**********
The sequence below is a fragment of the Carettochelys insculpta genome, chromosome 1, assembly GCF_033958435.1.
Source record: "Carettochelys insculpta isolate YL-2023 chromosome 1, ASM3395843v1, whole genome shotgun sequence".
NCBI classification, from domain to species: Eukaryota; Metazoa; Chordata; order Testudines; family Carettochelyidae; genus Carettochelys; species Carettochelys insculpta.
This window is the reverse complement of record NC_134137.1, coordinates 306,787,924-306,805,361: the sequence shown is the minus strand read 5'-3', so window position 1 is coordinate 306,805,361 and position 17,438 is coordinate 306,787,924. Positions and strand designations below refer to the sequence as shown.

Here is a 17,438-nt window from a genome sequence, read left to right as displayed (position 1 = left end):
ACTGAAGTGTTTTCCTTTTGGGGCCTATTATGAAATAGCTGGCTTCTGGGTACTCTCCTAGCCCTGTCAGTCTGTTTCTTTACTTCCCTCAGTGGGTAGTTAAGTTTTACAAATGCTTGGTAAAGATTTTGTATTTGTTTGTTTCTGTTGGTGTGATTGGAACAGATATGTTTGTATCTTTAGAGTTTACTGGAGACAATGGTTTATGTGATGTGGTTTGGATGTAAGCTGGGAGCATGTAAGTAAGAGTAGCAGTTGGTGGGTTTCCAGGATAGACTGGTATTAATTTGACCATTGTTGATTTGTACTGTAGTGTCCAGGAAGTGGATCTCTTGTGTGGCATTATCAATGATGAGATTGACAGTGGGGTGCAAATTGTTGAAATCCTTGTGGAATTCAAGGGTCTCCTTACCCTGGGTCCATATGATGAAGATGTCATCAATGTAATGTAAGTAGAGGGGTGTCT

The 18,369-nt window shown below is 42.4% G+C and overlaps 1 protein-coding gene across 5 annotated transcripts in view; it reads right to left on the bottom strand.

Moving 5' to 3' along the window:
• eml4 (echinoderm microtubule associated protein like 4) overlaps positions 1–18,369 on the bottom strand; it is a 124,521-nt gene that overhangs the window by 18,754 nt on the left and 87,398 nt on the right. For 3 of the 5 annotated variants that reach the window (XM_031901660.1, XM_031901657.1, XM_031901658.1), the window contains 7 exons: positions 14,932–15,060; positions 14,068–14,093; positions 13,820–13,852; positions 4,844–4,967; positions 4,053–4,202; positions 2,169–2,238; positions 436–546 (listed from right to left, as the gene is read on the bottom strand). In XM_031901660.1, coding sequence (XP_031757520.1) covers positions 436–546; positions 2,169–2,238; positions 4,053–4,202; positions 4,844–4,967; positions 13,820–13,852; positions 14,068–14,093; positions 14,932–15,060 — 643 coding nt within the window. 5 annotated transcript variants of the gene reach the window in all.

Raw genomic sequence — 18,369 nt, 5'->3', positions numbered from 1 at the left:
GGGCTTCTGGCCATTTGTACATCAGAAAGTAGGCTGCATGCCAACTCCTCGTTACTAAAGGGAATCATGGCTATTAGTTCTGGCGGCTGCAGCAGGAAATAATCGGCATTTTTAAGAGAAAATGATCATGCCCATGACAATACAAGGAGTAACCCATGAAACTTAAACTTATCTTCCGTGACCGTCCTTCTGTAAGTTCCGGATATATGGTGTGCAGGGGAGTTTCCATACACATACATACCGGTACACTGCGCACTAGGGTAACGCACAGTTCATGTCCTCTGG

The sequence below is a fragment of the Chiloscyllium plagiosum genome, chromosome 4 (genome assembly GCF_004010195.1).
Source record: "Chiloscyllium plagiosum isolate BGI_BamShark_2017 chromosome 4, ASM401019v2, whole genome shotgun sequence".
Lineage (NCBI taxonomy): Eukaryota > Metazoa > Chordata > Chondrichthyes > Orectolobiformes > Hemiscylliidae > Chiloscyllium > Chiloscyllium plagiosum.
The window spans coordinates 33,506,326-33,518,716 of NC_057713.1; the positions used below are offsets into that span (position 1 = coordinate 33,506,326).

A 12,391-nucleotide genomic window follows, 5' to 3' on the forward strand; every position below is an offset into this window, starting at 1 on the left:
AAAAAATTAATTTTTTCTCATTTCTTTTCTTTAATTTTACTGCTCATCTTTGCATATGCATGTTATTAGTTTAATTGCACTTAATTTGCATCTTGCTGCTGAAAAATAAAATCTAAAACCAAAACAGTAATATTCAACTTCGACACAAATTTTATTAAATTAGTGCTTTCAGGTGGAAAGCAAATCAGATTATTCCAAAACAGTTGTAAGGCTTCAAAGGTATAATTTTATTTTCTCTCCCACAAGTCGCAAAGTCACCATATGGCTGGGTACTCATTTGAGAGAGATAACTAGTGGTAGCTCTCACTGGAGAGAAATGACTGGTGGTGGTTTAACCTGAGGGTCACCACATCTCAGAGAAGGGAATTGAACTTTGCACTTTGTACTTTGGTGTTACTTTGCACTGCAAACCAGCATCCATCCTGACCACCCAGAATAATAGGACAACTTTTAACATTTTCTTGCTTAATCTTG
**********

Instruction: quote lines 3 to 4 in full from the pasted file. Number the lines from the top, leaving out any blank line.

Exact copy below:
NCBI classification, from domain to species: Eukaryota; Metazoa; Chordata; order Testudines; family Carettochelyidae; genus Carettochelys; species Carettochelys insculpta.
This window is the reverse complement of record NC_134137.1, coordinates 306,787,924-306,805,361: the sequence shown is the minus strand read 5'-3', so window position 1 is coordinate 306,805,361 and position 17,438 is coordinate 306,787,924. Positions and strand designations below refer to the sequence as shown.